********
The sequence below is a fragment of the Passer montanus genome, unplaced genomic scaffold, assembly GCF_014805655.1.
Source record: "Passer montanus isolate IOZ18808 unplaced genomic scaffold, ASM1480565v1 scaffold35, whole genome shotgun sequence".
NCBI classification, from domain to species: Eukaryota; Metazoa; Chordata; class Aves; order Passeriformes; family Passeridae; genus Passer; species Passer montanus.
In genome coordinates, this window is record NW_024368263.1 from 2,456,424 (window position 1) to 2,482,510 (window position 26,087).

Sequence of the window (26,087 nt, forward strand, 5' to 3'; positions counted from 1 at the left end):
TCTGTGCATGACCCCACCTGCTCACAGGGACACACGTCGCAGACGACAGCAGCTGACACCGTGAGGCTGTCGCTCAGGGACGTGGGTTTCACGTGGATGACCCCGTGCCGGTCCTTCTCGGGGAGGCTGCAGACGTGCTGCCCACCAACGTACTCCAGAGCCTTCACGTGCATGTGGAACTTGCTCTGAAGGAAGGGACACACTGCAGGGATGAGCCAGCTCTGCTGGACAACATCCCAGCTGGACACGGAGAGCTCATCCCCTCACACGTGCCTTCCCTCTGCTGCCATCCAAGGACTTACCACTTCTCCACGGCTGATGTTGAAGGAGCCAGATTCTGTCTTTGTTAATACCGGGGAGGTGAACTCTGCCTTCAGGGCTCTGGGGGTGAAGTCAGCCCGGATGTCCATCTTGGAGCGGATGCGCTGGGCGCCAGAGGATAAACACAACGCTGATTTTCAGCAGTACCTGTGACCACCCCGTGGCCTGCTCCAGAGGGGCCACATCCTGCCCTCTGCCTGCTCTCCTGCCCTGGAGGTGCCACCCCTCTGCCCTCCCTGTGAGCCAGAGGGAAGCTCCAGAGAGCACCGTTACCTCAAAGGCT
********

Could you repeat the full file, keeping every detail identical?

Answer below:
The sequence below is a fragment of the Passer montanus genome, unplaced genomic scaffold, assembly GCF_014805655.1.
Source record: "Passer montanus isolate IOZ18808 unplaced genomic scaffold, ASM1480565v1 scaffold35, whole genome shotgun sequence".
NCBI classification, from domain to species: Eukaryota; Metazoa; Chordata; class Aves; order Passeriformes; family Passeridae; genus Passer; species Passer montanus.
In genome coordinates, this window is record NW_024368263.1 from 2,456,424 (window position 1) to 2,482,510 (window position 26,087).

Sequence of the window (26,087 nt, forward strand, 5' to 3'; positions counted from 1 at the left end):
TCTGTGCATGACCCCACCTGCTCACAGGGACACACGTCGCAGACGACAGCAGCTGACACCGTGAGGCTGTCGCTCAGGGACGTGGGTTTCACGTGGATGACCCCGTGCCGGTCCTTCTCGGGGAGGCTGCAGACGTGCTGCCCACCAACGTACTCCAGAGCCTTCACGTGCATGTGGAACTTGCTCTGAAGGAAGGGACACACTGCAGGGATGAGCCAGCTCTGCTGGACAACATCCCAGCTGGACACGGAGAGCTCATCCCCTCACACGTGCCTTCCCTCTGCTGCCATCCAAGGACTTACCACTTCTCCACGGCTGATGTTGAAGGAGCCAGATTCTGTCTTTGTTAATACCGGGGAGGTGAACTCTGCCTTCAGGGCTCTGGGGGTGAAGTCAGCCCGGATGTCCATCTTGGAGCGGATGCGCTGGGCGCCAGAGGATAAACACAACGCTGATTTTCAGCAGTACCTGTGACCACCCCGTGGCCTGCTCCAGAGGGGCCACATCCTGCCCTCTGCCTGCTCTCCTGCCCTGGAGGTGCCACCCCTCTGCCCTCCCTGTGAGCCAGAGGGAAGCTCCAGAGAGCACCGTTACCTCAAAGGCT